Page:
Memories Need Stories
I go to weddings for a living. See, I've been a wedding photographer since the ripe young age of fifteen. And in that time, I've literally witnessed hundreds of wedding toasts in honour of hundreds of newly married couples. Over the years, I've noticed that the reception toasts nearly always unfold in the same way: "I remember the time when. . . ." Or "I could tell you some embarrassing stories about. . . ." Or better yet "And so finally, the last story I'll tell is. . . ." For all the diversity of both poor and excellent speeches, the toasts pretty much always follow the same formula: remember a story from the past and look hopeful to the future. And try to be funny throughout.
I'm always struck by how our memory seems to be completely dependent on our telling and retelling of the remembered event. And not just our telling of it to ourselves as cognitive information, but the telling of it in the form of story. It seems that healthy memory is deeply connected with the act of verbally speaking the memory itself out loud. Memory is never just data. Memory is itself story, the very act of telling or retelling. I have now come to believe that what the fitness gurus say about the human body is also true about memory: we use it or lose it.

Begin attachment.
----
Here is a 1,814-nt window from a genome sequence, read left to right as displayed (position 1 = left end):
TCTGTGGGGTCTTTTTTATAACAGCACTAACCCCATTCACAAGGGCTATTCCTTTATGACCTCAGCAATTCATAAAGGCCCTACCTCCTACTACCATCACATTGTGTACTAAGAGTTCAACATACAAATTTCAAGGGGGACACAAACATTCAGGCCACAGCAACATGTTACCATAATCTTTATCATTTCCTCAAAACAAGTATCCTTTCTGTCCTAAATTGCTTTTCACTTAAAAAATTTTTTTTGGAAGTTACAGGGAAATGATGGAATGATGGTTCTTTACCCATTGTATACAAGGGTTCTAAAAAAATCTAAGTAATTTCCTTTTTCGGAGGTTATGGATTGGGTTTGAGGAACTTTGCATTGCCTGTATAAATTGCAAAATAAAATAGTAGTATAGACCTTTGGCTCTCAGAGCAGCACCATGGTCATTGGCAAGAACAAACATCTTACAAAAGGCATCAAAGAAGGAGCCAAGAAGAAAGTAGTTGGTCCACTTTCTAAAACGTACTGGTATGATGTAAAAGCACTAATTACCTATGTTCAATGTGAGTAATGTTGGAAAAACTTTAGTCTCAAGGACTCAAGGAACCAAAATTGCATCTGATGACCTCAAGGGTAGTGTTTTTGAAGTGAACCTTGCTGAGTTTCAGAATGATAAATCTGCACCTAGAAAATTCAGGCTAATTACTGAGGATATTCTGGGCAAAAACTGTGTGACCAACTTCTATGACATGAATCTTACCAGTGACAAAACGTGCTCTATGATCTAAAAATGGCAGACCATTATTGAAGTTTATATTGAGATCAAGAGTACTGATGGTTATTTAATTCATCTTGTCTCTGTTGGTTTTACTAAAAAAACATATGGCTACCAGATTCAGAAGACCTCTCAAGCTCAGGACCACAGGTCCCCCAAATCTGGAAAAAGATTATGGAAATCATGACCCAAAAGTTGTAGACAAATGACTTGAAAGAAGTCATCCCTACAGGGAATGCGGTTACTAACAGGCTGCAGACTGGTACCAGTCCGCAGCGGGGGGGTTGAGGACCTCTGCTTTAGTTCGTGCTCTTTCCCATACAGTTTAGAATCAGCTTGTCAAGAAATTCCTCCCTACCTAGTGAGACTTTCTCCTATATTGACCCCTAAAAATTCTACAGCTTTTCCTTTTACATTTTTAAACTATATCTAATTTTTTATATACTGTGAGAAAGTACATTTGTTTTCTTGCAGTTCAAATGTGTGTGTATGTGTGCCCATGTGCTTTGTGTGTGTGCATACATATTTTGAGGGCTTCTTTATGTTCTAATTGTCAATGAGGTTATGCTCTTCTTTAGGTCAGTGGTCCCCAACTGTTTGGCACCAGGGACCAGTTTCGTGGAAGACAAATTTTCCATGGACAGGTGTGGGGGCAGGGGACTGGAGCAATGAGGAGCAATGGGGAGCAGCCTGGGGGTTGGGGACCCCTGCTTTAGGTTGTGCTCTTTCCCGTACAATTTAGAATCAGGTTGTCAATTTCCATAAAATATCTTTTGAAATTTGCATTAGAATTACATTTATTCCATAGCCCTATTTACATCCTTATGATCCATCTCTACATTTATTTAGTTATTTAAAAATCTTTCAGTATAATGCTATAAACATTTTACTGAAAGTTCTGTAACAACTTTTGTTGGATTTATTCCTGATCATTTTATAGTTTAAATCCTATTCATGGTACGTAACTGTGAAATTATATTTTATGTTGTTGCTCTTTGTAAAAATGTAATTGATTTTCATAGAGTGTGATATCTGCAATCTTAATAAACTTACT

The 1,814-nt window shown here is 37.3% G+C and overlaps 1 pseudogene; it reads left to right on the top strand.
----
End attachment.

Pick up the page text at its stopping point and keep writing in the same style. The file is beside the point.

I began formulating this theory of memory and story after my own sister finally decided to tie the knot. As a self-proclaimed expert in listening to wedding toasts, and after hearing many poorly planned ones firsthand, I decided to do a little advanced planning to construct the perfect wedding toast for my sister. So, I began thinking through my memories of our childhood together. I asked all of my siblings and my parents for any standout memories they could share about my sister so I could steal them for my wedding toast. And to my complete surprise, we could only think of one good story.
The only place I've witnessed consistent communal memory-sharing is at weddings, but I think the practice of memory-sharing must become part of ordinary life. The rise of Western individualism and the increased tendency for us to outsource our memory-making to technology certainly hasn't helped us regain the habit of practicing collective memory-sharing.
I didn't grow up in a family that practiced the habit of verbal remembrance or storytelling. It just wasn't a part of my family culture. We had so much trouble recalling any good memories of my sister because we hadn't practiced and retold the stories to ourselves all along. As Ira Glass has said, "Great stories happen to those who can tell them." We hadn't been telling them. And so it was like the memories didn't exist. But as we prepare for the great eschatological Wedding Reception, perhaps the wedding-toast formula is a good place to start: remember the past and look hopeful to the future.